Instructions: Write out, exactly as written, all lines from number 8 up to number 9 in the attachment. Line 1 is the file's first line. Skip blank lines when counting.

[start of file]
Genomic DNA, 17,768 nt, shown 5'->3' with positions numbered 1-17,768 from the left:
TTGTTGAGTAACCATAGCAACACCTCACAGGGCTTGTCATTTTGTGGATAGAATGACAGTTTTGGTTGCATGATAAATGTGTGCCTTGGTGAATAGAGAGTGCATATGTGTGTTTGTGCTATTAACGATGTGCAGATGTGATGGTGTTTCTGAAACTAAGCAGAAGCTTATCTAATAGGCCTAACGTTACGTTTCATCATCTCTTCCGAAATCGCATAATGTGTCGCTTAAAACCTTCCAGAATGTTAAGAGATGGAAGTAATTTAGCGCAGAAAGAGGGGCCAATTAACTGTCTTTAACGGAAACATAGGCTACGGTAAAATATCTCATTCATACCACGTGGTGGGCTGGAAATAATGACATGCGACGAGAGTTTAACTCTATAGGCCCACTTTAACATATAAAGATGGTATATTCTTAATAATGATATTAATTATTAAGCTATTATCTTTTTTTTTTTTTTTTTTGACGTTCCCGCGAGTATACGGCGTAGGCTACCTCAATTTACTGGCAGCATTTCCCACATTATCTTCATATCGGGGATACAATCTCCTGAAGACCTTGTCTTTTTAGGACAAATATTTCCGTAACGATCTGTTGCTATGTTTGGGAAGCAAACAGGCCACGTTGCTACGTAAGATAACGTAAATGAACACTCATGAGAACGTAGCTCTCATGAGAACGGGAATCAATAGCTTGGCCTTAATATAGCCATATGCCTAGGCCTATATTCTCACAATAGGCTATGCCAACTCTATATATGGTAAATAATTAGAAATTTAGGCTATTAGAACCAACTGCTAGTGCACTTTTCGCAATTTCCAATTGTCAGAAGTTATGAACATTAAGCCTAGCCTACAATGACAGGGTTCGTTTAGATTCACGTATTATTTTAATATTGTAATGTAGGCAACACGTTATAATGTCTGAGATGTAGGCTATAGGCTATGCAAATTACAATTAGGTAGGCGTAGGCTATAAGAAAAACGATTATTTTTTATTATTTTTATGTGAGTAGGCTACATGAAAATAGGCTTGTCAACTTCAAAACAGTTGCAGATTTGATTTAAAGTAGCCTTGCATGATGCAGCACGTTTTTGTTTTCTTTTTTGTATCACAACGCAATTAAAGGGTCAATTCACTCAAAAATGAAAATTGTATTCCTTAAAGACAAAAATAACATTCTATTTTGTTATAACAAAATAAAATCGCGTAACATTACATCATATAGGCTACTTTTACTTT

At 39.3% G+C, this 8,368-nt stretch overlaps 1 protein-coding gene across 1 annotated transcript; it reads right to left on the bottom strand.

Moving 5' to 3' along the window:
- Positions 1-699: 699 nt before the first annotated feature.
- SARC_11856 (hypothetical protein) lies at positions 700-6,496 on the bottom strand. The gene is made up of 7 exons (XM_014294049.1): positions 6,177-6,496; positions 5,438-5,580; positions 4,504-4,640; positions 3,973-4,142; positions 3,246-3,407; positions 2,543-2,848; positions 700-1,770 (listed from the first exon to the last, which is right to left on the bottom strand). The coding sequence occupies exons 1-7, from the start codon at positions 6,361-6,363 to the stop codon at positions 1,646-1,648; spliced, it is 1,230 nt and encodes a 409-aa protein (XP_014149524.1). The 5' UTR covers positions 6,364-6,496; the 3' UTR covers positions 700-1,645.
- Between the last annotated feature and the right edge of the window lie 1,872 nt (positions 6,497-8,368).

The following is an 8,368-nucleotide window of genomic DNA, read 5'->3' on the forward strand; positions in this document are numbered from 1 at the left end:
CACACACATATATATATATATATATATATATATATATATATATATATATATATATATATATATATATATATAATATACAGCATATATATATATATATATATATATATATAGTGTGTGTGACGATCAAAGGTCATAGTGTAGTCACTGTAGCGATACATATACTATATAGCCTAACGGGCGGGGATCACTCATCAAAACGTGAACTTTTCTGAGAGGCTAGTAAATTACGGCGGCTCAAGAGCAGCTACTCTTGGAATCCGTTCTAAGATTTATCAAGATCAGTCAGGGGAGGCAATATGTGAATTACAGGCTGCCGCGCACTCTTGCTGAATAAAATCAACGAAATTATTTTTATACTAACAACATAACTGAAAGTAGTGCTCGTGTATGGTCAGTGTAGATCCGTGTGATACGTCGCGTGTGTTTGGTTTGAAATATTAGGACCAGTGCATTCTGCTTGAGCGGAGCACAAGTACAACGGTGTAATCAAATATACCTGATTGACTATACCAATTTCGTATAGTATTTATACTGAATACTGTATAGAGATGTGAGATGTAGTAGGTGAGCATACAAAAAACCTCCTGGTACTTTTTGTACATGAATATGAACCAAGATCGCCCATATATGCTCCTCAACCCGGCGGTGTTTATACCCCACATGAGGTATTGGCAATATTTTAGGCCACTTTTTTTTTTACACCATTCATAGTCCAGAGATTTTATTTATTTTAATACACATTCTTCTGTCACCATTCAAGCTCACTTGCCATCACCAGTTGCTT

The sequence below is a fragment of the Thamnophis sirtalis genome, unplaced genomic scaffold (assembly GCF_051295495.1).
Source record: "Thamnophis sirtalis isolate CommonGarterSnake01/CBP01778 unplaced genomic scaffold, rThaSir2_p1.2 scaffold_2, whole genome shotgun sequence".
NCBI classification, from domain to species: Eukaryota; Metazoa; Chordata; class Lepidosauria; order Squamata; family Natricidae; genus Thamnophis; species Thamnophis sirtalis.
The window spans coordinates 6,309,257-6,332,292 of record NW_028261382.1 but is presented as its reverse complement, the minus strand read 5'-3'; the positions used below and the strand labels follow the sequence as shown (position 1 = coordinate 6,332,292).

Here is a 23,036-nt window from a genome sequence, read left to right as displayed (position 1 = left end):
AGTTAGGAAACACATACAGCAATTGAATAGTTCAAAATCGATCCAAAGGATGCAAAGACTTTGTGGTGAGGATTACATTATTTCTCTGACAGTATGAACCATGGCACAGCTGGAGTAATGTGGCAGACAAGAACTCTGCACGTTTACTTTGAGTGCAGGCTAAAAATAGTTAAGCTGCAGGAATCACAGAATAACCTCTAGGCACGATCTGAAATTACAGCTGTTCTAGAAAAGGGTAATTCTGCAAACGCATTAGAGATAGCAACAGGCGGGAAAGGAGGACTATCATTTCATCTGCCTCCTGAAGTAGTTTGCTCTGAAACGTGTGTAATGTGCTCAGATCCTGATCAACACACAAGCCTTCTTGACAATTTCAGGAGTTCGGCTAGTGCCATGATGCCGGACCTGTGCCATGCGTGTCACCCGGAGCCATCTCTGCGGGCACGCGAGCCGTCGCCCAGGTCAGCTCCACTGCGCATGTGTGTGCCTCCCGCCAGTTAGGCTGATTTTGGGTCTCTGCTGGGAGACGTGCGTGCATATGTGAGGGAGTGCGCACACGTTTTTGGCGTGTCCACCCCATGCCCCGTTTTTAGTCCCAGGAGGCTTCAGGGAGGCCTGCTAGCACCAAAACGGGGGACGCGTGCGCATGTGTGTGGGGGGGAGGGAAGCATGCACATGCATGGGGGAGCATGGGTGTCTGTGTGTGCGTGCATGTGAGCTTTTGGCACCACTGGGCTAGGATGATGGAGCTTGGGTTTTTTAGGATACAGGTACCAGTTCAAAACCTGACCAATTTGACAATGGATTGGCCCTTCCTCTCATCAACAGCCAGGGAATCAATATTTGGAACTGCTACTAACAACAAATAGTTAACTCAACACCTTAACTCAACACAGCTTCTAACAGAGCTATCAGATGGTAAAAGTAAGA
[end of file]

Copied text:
The following is an 8,368-nucleotide window of genomic DNA, read 5'->3' on the forward strand; positions in this document are numbered from 1 at the left end:
CACACACATATATATATATATATATATATATATATATATATATATATATATATATATATATATATATATATAATATACAGCATATATATATATATATATATATATATATAGTGTGTGTGACGATCAAAGGTCATAGTGTAGTCACTGTAGCGATACATATACTATATAGCCTAACGGGCGGGGATCACTCATCAAAACGTGAACTTTTCTGAGAGGCTAGTAAATTACGGCGGCTCAAGAGCAGCTACTCTTGGAATCCGTTCTAAGATTTATCAAGATCAGTCAGGGGAGGCAATATGTGAATTACAGGCTGCCGCGCACTCTTGCTGAATAAAATCAACGAAATTATTTTTATACTAACAACATAACTGAAAGTAGTGCTCGTGTATGGTCAGTGTAGATCCGTGTGATACGTCGCGTGTGTTTGGTTTGAAATATTAGGACCAGTGCATTCTGCTTGAGCGGAGCACAAGTACAACGGTGTAATCAAATATACCTGATTGACTATACCAATTTCGTATAGTATTTATACTGAATACTGTATAGAGATGTGAGATGTAGTAGGTGAGCATACAAAAAACCTCCTGGTACTTTTTGTACATGAATATGAACCAAGATCGCCCATATATGCTCCTCAACCCGGCGGTGTTTATACCCCACATGAGGTATTGGCAATATTTTAGGCCACTTTTTTTTTTACACCATTCATAGTCCAGAGATTTTATTTATTTTAATACACATTCTTCTGTCACCATTCAAGCTCACTTGCCATCACCAGTTGCTT